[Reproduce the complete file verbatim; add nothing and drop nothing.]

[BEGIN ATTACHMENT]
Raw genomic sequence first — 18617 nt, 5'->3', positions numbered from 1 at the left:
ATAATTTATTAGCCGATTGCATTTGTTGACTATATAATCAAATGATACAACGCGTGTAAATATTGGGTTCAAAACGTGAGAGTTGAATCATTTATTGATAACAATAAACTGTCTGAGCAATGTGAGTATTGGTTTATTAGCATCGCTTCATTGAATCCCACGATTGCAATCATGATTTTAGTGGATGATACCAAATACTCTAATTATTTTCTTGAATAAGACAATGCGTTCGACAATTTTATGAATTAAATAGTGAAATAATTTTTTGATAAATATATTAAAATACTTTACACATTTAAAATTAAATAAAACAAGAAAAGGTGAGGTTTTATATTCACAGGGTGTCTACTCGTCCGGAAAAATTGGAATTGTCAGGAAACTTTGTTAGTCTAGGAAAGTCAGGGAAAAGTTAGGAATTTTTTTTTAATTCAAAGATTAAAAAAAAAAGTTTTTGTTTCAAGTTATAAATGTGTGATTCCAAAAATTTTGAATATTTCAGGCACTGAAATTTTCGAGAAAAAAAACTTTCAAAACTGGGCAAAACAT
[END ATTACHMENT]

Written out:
Raw genomic sequence first — 18617 nt, 5'->3', positions numbered from 1 at the left:
ATAATTTATTAGCCGATTGCATTTGTTGACTATATAATCAAATGATACAACGCGTGTAAATATTGGGTTCAAAACGTGAGAGTTGAATCATTTATTGATAACAATAAACTGTCTGAGCAATGTGAGTATTGGTTTATTAGCATCGCTTCATTGAATCCCACGATTGCAATCATGATTTTAGTGGATGATACCAAATACTCTAATTATTTTCTTGAATAAGACAATGCGTTCGACAATTTTATGAATTAAATAGTGAAATAATTTTTTGATAAATATATTAAAATACTTTACACATTTAAAATTAAATAAAACAAGAAAAGGTGAGGTTTTATATTCACAGGGTGTCTACTCGTCCGGAAAAATTGGAATTGTCAGGAAACTTTGTTAGTCTAGGAAAGTCAGGGAAAAGTTAGGAATTTTTTTTTAATTCAAAGATTAAAAAAAAAAGTTTTTGTTTCAAGTTATAAATGTGTGATTCCAAAAATTTTGAATATTTCAGGCACTGAAATTTTCGAGAAAAAAAACTTTCAAAACTGGGCAAAACAT